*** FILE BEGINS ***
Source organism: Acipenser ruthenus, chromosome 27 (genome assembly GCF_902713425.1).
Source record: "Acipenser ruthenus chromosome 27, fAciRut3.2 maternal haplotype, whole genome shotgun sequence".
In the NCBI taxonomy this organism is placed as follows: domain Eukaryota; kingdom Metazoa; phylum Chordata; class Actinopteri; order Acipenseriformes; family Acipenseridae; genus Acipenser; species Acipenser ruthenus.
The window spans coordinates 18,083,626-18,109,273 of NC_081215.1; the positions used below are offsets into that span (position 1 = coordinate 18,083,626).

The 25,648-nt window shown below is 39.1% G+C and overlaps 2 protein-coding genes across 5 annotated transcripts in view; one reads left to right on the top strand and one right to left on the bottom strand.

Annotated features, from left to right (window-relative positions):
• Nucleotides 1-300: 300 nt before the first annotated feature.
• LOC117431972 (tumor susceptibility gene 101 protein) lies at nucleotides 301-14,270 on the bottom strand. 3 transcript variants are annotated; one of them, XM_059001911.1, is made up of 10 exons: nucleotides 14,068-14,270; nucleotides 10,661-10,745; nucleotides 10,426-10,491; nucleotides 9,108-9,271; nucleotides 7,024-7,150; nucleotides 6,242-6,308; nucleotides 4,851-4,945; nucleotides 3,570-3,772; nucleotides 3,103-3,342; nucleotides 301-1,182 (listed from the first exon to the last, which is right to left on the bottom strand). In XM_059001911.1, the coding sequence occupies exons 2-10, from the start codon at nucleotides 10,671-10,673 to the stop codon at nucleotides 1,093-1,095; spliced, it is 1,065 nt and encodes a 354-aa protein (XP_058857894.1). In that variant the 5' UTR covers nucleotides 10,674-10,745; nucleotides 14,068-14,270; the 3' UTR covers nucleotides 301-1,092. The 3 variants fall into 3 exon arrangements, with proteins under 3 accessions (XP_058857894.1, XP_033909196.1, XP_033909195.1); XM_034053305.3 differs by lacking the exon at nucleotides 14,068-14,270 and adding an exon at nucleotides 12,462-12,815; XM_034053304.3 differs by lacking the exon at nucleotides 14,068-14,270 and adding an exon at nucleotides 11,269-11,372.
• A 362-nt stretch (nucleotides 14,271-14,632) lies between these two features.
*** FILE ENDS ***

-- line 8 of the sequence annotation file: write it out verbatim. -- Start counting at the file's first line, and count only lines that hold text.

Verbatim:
• LOC117431972 (tumor susceptibility gene 101 protein) lies at nucleotides 301-14,270 on the bottom strand. 3 transcript variants are annotated; one of them, XM_059001911.1, is made up of 10 exons: nucleotides 14,068-14,270; nucleotides 10,661-10,745; nucleotides 10,426-10,491; nucleotides 9,108-9,271; nucleotides 7,024-7,150; nucleotides 6,242-6,308; nucleotides 4,851-4,945; nucleotides 3,570-3,772; nucleotides 3,103-3,342; nucleotides 301-1,182 (listed from the first exon to the last, which is right to left on the bottom strand). In XM_059001911.1, the coding sequence occupies exons 2-10, from the start codon at nucleotides 10,671-10,673 to the stop codon at nucleotides 1,093-1,095; spliced, it is 1,065 nt and encodes a 354-aa protein (XP_058857894.1). In that variant the 5' UTR covers nucleotides 10,674-10,745; nucleotides 14,068-14,270; the 3' UTR covers nucleotides 301-1,092. The 3 variants fall into 3 exon arrangements, with proteins under 3 accessions (XP_058857894.1, XP_033909196.1, XP_033909195.1); XM_034053305.3 differs by lacking the exon at nucleotides 14,068-14,270 and adding an exon at nucleotides 12,462-12,815; XM_034053304.3 differs by lacking the exon at nucleotides 14,068-14,270 and adding an exon at nucleotides 11,269-11,372.